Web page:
Trying to get your baby to sleep through the night begins with establishing a regular feeding routine that meets your baby’s needs. Hungry babies don’t sleep as well as ones with full tummies, and a dream feed can be a great way to start encouraging your baby to have their longest period of sleep at the same time that you have yours. A lot of mums and dads swear by dream feeding as their fail-safe way of getting a better night’s sleep, and as we all know, a happy baby makes for happy parents and, it goes without saying that happy parents also make for a happy baby too.
No matter how you feed your baby (breast, bottle or combination feeding), a dream feed can be a good way to add some structure to a night feeding schedule. There are lots of benefits to a dream feed and in this article, I’ll explain how they work and why you might want to consider adding a dream feed to your baby’s feeding routine.
What is a dream feed?
A dream feed is quite simply a late night feed (usually the last feed before midnight) that is given to your baby when they are already asleep. While it may seem counter-intuitive to disturb a sleeping baby for a feed when they’re not asking for one, most often they will take the milk with their eyes closed and will not fully wake up from their sleep. Often you won’t need to wind them either.
Dream feeds can actually be a really lovely time for calm and cuddles with your baby and a chance to bond with them outside of the chaos of the day.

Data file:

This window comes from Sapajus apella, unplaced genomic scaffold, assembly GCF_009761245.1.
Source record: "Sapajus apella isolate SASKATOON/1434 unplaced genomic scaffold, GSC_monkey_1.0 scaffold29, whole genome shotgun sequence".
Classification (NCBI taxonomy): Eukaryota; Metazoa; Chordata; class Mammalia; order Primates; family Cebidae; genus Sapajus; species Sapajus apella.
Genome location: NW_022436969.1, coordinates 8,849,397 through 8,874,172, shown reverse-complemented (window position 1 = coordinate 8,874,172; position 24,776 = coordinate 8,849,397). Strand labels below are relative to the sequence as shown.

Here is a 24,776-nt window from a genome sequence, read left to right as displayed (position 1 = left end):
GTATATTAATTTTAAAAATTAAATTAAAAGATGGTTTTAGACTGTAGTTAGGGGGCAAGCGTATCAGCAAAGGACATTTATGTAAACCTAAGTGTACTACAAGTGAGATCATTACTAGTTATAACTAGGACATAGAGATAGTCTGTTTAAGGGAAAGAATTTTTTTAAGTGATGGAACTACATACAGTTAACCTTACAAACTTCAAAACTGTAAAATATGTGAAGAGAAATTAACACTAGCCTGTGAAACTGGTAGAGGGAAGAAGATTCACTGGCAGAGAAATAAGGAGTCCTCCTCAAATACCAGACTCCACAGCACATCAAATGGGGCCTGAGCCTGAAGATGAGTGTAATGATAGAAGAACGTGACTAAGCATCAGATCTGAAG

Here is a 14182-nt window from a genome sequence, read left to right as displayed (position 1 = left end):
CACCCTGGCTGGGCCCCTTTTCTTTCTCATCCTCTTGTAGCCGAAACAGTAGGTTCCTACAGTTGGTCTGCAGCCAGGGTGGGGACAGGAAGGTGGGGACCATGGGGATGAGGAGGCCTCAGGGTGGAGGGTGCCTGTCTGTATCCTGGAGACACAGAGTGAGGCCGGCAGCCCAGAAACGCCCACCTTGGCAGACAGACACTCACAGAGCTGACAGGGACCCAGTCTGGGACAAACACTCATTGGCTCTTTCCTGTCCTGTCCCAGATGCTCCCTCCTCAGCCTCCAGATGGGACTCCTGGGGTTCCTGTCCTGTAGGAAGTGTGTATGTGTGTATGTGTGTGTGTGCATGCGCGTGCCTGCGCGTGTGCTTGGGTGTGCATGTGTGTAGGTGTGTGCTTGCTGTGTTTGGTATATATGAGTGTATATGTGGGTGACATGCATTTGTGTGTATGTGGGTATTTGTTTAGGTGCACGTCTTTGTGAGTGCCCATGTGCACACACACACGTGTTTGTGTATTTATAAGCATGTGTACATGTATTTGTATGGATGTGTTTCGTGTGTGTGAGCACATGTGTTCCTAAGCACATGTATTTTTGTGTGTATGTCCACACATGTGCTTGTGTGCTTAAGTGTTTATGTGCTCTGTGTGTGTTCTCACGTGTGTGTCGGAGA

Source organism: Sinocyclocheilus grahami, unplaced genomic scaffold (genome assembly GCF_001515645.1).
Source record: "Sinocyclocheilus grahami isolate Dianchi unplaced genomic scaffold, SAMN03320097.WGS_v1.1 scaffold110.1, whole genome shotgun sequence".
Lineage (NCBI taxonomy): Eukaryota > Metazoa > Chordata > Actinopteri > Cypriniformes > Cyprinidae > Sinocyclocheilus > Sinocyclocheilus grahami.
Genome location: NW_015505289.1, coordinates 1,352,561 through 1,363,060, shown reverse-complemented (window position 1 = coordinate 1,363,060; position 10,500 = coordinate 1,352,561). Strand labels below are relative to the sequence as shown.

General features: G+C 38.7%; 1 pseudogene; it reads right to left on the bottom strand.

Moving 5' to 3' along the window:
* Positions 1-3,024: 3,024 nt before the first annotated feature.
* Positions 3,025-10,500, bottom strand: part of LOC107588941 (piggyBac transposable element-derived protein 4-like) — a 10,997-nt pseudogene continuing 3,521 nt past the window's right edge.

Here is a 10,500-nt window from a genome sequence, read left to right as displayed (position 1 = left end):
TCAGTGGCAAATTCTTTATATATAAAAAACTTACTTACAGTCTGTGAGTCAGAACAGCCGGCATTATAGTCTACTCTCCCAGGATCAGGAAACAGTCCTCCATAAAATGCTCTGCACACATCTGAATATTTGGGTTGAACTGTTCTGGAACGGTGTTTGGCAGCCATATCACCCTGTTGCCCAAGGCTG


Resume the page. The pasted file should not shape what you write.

Crucially, the main thing to note about a dream feed is the fact it is given to the baby via a bottle (with either formula milk or expressed breast milk), instead of via a breastfeed, because at the breast they will have a tendency to fall asleep more quickly (as it’s so warm and cosy for them!) without drinking as much milk, and so they may wake earlier.
Why should I introduce a dream feed?
While dream feeds are not right for every family, they have some advantages that are often of interest to new mums and dads. Firstly, a dream feed is a great way to introduce an evening routine by having a regular feeding slot at the same time each night. Usually dream feeds happen at 10.30pm or 11pm – a lot of parents do the dream feed just before they go to bed themselves.
Secondly, because dream feeding requires bottle feeding, it can be a nice way to help share the feeding responsibilities between a couple and can provide a nice moment for one to one bonding time between your partner and your baby. Because feeding is so often the domain of the mother, a dream feed can allow a partner some quiet intimacy and contact with the baby while mum gets a much needed rest – and an extra slice of time in bed.
Dream feeds are not essential by any means, but they have grown in popularity because they can help babies to sleep for a longer stretch of time during the night, and over time, eventually, they can help babies to sleep through until the morning which is often the ultimate goal when you have a newborn. When they finally ‘sleep through’ it’s a real landmark for both baby and their parents!
It’s worth noting that a dream feed is not an instant fix for getting your baby to sleep through. When you begin adding a dream feed to your baby’s routine, if they have been used to waking at 2 or 3 am then they may continue to do so for a few days until they adjust to their new schedule.
How to establish a successful dream feed